In a study conducted with Lalin Anik and Dan Ariely of Duke University, social norms were used to incentivize employees to give money to charity. Results were published in the paper Contingent Match Incentives Increase Donations.
In the study, the researchers told a set of contributors to a charitable giving website that their donations would be matched by the charity, but only if a certain percentage of contributors that day either 25, 50, 75, or 100 percent – “upgraded” to a recurring monthly donation. They found that the contributors in the “75 percent” condition contributed at a much higher rate than the other three groups, with as much as a 40 percent increase in committing to recurring donations.
Norton speculates that the higher number is due to a desire to conform to the social norms of other contributors – and not be the cause for the charity to deny matching funds. “No one wants to be the chump that spoils it for everyone else,” Norton says. In other research, that 70-75 percent threshold seems to be the point that has the biggest effect on on behavior – any higher and people may feel like the result is unattainable. The research also shows that the number doesn’t have to correspond to actual rates of participation. Just setting that goal institutes a standard that other people will strive to match.
To read more visit Forbes.com to read Michael Blanding’s article here.
In an episode of “The Office,” Michael Scott takes on the role of matchmaker at a Valentine’s Day party. In an attempt to fix geeky Eric up with awkward Meredith, he helpfully points out their similarities: “So, Eric, you mentioned before that you are in Tool & Die Repair. Meredith recently had a total hysterectomy, so that’s sort of a repair. [uncomfortable silence] Alright, I’ll let you guys talk.”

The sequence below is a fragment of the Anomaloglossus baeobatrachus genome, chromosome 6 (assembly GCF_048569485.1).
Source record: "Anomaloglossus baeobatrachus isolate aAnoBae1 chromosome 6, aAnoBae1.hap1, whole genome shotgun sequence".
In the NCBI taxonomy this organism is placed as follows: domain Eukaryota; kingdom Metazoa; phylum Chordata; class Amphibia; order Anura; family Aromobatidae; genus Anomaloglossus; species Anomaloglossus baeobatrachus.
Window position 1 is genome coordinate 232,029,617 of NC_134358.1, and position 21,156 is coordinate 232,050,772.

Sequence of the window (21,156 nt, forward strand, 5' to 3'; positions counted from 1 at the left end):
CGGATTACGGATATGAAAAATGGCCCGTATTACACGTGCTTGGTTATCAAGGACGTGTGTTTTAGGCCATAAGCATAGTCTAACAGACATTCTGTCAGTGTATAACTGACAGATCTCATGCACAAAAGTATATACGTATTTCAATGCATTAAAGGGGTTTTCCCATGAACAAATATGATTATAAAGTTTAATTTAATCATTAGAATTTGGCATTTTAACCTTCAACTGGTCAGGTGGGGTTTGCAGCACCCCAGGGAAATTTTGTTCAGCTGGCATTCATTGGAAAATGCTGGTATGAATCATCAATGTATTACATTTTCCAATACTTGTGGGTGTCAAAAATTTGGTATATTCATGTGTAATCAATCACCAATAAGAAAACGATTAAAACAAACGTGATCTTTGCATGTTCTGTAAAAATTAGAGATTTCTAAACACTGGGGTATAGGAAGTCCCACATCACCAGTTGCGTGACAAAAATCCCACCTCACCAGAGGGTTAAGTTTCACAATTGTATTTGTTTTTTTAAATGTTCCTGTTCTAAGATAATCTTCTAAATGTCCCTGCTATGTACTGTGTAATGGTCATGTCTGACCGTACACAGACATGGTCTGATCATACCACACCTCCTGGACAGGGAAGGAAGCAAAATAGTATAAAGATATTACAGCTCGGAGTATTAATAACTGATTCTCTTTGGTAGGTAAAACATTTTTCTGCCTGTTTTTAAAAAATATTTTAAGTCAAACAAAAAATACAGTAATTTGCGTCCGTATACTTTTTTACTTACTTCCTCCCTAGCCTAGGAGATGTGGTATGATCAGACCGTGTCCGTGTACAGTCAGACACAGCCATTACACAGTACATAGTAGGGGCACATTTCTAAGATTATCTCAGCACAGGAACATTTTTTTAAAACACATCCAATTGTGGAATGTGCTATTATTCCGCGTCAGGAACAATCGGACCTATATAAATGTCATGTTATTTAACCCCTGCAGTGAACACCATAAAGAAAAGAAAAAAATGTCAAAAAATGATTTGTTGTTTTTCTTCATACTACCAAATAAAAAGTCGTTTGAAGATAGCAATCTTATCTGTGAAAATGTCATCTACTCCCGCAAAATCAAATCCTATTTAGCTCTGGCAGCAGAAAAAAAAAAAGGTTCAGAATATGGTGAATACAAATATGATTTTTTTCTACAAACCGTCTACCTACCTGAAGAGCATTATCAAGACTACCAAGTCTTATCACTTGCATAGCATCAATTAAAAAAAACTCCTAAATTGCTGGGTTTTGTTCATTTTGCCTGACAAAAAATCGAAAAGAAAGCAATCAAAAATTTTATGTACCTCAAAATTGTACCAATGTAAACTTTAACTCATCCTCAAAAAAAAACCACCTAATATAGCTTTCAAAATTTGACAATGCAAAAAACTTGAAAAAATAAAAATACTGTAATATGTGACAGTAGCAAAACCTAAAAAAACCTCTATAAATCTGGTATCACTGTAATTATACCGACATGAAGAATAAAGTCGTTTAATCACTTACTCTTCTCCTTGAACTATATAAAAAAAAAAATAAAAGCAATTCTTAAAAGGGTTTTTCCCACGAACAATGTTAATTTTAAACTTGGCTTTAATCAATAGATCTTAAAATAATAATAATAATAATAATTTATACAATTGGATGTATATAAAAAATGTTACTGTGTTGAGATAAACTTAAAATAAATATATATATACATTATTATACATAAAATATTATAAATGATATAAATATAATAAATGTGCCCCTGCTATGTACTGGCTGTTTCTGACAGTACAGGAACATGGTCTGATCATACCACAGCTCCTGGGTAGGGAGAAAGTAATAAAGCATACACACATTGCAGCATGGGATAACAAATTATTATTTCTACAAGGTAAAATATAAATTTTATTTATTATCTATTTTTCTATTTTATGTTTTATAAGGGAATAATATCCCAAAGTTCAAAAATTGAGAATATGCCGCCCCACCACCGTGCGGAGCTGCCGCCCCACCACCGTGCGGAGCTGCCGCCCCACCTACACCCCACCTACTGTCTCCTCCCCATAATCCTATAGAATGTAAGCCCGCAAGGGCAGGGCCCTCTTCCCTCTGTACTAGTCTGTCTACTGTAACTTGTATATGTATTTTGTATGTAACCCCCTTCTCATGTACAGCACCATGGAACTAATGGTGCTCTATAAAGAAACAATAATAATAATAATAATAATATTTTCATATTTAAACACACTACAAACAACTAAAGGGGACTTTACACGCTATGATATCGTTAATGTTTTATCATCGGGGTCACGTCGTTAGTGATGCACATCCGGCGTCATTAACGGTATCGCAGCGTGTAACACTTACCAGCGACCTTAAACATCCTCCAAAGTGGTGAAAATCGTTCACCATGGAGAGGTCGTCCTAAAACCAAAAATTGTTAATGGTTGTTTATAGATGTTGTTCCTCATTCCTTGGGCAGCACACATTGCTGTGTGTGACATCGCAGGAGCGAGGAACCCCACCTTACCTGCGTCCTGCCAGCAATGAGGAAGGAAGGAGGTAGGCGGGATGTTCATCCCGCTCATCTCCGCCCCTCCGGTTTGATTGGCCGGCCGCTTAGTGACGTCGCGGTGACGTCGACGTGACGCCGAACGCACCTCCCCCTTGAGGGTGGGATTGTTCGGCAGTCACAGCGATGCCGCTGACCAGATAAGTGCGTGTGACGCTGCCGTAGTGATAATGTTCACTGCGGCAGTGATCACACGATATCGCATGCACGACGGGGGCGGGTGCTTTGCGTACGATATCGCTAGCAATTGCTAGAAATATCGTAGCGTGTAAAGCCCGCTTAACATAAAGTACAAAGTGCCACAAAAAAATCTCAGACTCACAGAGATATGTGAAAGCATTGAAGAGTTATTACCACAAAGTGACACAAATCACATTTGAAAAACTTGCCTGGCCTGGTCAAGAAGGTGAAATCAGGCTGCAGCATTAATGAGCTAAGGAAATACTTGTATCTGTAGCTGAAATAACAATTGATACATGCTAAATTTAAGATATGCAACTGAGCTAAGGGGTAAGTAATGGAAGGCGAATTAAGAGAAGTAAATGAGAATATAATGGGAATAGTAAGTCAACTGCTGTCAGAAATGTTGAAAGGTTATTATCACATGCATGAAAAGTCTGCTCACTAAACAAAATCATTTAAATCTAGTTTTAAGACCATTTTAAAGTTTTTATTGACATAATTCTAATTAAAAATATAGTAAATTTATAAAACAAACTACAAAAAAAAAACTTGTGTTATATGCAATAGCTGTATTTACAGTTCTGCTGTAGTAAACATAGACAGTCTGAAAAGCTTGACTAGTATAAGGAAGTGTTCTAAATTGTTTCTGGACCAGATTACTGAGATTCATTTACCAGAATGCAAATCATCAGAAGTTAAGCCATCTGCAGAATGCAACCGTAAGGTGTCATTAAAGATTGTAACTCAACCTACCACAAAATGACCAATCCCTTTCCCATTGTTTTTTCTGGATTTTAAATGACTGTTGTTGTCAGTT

Like Michael, most of us have made matches between people, from grabbing two strangers by the arm at a party and introducing them to each other to mediating preexisting romantic interests. Michael Norton of Harvard Business School and I wondered about the nature of this common behavior: why do people like to be matchmakers? Is it a desire to be popular, to fulfill social goals or to have an instrumental role in social networks? In our newest paper* that is being published in Social Psychological and Personality Science this month, we show that it is simpler than that: people get a happiness boost from matching others!
We explored the impact of matchmaking behavior on happiness in different non-romantic scenarios. After being asked to make matches, our participants reported that they were happier post-matchmaking. We measured their happiness with a 7-point scale (1: very unhappy to 7: very happy) and examined their persistence in matchmaking (“would you like to make another match?”)
We first looked at whether people get a happiness boost when they make any type of match (à la Michael Scott). We found that matchmakers are happier when they make matches between two people they actually think will get along rather than on a random dimension such as looking alike. Furthermore, people enjoy matching those who are least likely to know each other; introducing a banker colleague to an artsy cousin makes people happier than introducing two philatelist co-workers from their workplace.